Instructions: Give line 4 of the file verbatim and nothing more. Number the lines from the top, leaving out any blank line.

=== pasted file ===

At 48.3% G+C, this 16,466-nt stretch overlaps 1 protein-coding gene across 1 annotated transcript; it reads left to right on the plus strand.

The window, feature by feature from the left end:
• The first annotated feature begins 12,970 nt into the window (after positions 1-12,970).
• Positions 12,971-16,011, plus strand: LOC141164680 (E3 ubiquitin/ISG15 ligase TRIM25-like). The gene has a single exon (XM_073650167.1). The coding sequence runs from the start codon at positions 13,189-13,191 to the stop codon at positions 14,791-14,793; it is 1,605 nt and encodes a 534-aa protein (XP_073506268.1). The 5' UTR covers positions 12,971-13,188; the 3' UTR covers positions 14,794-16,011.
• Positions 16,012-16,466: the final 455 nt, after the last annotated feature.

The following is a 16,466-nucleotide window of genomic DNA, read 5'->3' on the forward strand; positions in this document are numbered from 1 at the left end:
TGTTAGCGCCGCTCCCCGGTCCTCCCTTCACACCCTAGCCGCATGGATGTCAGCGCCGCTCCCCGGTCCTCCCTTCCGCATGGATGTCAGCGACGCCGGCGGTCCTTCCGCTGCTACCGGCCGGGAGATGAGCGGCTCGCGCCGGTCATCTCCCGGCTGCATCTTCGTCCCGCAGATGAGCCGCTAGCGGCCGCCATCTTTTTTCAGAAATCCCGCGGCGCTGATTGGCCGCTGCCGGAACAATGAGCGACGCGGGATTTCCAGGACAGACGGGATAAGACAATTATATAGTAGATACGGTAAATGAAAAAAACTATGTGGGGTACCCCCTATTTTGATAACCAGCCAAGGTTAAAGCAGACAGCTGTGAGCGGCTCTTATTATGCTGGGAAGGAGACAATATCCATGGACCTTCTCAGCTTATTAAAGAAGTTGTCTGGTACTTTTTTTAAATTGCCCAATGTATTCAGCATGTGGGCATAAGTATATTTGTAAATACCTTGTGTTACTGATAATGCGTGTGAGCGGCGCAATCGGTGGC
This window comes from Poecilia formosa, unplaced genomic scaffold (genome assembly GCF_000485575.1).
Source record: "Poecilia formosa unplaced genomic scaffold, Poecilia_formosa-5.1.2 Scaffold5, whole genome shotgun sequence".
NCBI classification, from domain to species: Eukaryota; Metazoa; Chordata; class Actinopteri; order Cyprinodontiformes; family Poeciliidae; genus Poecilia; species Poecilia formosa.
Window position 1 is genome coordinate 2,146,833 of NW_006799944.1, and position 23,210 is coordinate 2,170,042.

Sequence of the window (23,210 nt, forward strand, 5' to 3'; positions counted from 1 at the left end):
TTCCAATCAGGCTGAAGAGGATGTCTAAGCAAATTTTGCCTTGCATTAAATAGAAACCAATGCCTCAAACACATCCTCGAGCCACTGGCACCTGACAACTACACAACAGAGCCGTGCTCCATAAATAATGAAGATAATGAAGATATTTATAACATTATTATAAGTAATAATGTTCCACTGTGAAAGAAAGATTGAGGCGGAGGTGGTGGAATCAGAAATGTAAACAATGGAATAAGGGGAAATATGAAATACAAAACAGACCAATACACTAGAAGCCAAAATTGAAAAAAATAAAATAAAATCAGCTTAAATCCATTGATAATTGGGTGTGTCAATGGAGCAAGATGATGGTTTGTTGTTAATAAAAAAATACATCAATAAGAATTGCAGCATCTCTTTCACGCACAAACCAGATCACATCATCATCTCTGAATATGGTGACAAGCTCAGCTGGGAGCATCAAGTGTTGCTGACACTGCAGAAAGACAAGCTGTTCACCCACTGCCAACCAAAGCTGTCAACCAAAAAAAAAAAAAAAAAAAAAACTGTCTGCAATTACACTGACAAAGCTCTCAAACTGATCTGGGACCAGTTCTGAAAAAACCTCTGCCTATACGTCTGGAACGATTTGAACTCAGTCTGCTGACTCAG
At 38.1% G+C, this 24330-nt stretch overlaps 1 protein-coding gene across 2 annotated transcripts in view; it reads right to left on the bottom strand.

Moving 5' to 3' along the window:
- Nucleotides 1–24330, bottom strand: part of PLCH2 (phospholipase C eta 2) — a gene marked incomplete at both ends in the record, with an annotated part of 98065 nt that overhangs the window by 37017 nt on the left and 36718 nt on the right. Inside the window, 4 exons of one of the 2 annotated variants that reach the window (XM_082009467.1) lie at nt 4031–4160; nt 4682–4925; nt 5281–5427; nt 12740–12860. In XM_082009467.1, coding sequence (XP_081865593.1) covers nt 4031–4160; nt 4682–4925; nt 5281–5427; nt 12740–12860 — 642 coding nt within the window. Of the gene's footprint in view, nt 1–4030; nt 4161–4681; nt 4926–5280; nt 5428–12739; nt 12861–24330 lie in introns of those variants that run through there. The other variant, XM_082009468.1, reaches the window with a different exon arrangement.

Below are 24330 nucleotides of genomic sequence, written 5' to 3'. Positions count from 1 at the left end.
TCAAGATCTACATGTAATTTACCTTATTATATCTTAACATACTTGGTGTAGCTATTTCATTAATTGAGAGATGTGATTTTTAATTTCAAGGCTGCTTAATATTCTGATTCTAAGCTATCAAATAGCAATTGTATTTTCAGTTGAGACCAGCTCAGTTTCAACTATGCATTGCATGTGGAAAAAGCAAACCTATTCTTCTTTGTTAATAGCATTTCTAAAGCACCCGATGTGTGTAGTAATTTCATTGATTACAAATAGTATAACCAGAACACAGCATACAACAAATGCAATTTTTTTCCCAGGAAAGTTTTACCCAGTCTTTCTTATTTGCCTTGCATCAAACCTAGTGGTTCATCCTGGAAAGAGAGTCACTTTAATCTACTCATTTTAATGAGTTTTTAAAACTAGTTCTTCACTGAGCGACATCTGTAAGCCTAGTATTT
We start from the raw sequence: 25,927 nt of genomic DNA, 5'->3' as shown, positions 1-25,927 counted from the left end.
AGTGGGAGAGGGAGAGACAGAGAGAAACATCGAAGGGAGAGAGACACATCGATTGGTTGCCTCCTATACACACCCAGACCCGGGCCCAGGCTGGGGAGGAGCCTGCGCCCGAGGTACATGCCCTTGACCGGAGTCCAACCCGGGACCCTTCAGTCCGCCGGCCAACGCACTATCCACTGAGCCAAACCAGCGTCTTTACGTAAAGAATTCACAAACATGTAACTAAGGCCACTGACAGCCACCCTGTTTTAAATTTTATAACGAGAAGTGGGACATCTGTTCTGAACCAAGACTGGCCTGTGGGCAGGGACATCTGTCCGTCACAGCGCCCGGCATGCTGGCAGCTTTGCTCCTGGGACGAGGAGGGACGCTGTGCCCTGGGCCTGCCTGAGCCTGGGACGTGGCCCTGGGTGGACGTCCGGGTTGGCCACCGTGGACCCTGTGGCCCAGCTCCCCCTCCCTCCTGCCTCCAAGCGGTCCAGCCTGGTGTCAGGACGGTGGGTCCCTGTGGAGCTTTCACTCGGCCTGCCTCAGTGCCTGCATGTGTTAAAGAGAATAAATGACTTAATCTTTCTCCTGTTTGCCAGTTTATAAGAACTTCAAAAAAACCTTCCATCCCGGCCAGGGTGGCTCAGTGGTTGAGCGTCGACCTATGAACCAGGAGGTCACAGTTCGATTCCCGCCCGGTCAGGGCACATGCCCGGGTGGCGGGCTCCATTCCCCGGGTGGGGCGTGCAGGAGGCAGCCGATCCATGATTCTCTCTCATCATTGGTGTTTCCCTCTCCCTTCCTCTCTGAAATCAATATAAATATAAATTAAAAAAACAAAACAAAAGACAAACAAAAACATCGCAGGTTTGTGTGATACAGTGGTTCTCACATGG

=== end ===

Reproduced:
• Positions 12,971-16,011, plus strand: LOC141164680 (E3 ubiquitin/ISG15 ligase TRIM25-like). The gene has a single exon (XM_073650167.1). The coding sequence runs from the start codon at positions 13,189-13,191 to the stop codon at positions 14,791-14,793; it is 1,605 nt and encodes a 534-aa protein (XP_073506268.1). The 5' UTR covers positions 12,971-13,188; the 3' UTR covers positions 14,794-16,011.